The problem is that there is a rich legal and historical tradition to tear down the straw man with.
The framers lived in a world where private ownership of arms went far beyond a simple horse pistol, Brown Bess musket or Kentucky long rifle.
Some militia units acquired and used artillery. For example, Alexander Hamilton (a strong federalist and proponent of central government) organized a company of artillery. The town of Concord, Massachusetts raised a battery of two artillery pieces on 5 January 1775, which were provided by the Committee of Safety and to be used for communal defense of the town. The town treasurer paid all expenses to make the cannon serviceable. One need only do a quick informal survey of Revolutionary militia units to see that there were a number of artillery units.
Revolutionary War arms in private hands did not just include muskets, rifles, and crew served artillery pieces. Numerous privateers -- armed light warships for raiding under letters of marque or commissions -- were in private hands:
Although the documentation is incomplete, about 1,700 Letters of Marque, issued on a per-voyage basis, were granted during the American Revolution. Nearly 800 vessels were commissioned as privateers and are credited with capturing or destroying about 600 British ships.
Vessels of every size and description were pressed into service as privateers. At the upper end of the scale was the 600-ton, 26-gun ship Caesar of Boston. At the other end was the 8-ton boat Defense of Falmouth, Massachusetts. Crews ranged from a few men in a whaleboat to more than 200 aboard a large, fully equipped privateer. Two-masted schooners and brigantines were most often used in privateering, reflecting the kind of vessels available to American seamen.
While personal arms were clearly the most common arms, numerous artillery pieces were in the hands of local militias. Private individuals were permitted to operate ships of war with dozens of cannons with more than a hundred of people in the crew.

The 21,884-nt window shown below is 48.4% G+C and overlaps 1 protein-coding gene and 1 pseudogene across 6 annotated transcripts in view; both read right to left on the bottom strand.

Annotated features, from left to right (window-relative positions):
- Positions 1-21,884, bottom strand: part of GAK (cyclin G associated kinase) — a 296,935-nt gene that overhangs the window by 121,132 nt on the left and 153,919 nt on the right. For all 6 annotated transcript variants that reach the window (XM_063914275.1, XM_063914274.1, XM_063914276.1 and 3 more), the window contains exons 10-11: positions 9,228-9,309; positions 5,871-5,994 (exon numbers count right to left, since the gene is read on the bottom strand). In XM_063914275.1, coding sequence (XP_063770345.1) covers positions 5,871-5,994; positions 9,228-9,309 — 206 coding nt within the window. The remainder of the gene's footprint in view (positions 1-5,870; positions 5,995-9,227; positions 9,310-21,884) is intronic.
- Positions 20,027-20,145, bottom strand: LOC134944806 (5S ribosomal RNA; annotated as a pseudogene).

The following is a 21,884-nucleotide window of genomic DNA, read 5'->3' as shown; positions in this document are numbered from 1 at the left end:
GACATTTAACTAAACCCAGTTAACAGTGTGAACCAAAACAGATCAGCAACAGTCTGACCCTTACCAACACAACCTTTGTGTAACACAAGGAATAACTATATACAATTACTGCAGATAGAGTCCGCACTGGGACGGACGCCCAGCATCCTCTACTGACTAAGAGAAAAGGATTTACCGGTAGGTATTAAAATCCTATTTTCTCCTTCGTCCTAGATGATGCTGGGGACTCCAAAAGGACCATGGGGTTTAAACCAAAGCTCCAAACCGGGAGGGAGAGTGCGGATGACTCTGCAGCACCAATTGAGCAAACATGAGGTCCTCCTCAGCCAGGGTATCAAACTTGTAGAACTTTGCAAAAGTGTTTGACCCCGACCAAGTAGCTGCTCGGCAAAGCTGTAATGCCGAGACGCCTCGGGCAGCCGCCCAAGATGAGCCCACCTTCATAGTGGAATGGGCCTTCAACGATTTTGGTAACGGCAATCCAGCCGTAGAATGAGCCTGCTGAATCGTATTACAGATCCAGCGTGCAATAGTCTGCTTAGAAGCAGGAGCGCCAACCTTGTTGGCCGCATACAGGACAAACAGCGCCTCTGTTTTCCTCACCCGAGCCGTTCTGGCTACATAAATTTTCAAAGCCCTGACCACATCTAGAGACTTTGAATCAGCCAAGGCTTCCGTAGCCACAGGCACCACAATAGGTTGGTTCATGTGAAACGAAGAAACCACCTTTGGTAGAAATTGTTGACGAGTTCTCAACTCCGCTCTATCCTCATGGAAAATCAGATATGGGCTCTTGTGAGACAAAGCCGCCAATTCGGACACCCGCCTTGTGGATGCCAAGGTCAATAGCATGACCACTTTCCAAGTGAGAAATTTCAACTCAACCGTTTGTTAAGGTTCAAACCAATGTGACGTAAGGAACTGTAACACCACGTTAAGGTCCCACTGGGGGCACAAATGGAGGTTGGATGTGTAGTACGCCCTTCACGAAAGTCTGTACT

Much more common that artillery and warships were common arms. Each town or county usually raised multiple companies of soldiers. Traditionally, in the Saxon system, a county was subdivided into "Hundreds," so named for their ability to raise a company of a hundred men. On April 19, 1775, the British were faced with companies and regiments of militia, formed in ranks, fighting in close order. The "Indian style" skirmisher tactics did not begin in earnest until later in the day, when the column of Regulars departed Lexington. Raising an infantry company was a reasonable and expected force for a community.
US v. Miller clearly articulates that militia weapons are those most suitable for military service:
In the absence of any evidence tending to show that possession or use of a 'shotgun having a barrel of less than eighteen inches in length' at this time has some reasonable relationship to the preservation or efficiency of a well regulated militia, we cannot say that the Second Amendment guarantees the right to keep and bear such an instrument... that ordinarily when called for service these men [militia] were expected to appear bearing arms supplied by themselves and of the kind in common use at the time...
Revisitations of Miller in Printz, Lewis, and Heller confirm that the 2A scope specifically protects weapons useful for military service.
Heller articulates a standard for the types of weapons which are specifically protected at the core of the 2A:
Like most rights, the Second Amendment right is not unlimited. It is not a right to keep and carry any weapon whatsoever in any manner whatsoever and for whatever purpose: For example, concealed weapons prohibitions have been upheld under the Amendment or state analogues. The Court’s opinion should not be taken to cast doubt on longstanding prohibitions on the possession of firearms by felons and the mentally ill, or laws forbidding the carrying of firearms in sensitive places such as schools and government buildings, or laws imposing conditions and qualifications on the commercial sale of arms. Miller’s holding that the sorts of weapons protected are those “in common use at the time” finds support in the historical tradition of prohibiting the carrying of dangerous and unusual weapons.Weapons in common use which are neither dangerous nor unusual are protected.
WHERE FROM HERE?
In the next section, I'll use the above historical and legal framework to explain where I personally draw the line on the 2A's protections... Somewhere between nukes and complete disarmament.